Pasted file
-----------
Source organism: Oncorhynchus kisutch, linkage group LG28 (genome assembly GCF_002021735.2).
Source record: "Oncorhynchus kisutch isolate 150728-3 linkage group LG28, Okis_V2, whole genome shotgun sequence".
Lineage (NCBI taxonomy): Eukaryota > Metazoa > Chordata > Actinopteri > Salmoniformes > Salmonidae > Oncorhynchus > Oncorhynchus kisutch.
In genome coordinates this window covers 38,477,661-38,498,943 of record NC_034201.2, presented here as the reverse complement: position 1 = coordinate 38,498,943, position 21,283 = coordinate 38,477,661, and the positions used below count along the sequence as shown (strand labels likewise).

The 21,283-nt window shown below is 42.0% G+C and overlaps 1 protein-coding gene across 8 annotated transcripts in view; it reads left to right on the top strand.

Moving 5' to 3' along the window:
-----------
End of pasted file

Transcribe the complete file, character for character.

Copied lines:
Source organism: Oncorhynchus kisutch, linkage group LG28 (genome assembly GCF_002021735.2).
Source record: "Oncorhynchus kisutch isolate 150728-3 linkage group LG28, Okis_V2, whole genome shotgun sequence".
Lineage (NCBI taxonomy): Eukaryota > Metazoa > Chordata > Actinopteri > Salmoniformes > Salmonidae > Oncorhynchus > Oncorhynchus kisutch.
In genome coordinates this window covers 38,477,661-38,498,943 of record NC_034201.2, presented here as the reverse complement: position 1 = coordinate 38,498,943, position 21,283 = coordinate 38,477,661, and the positions used below count along the sequence as shown (strand labels likewise).

The 21,283-nt window shown below is 42.0% G+C and overlaps 1 protein-coding gene across 8 annotated transcripts in view; it reads left to right on the top strand.

Moving 5' to 3' along the window: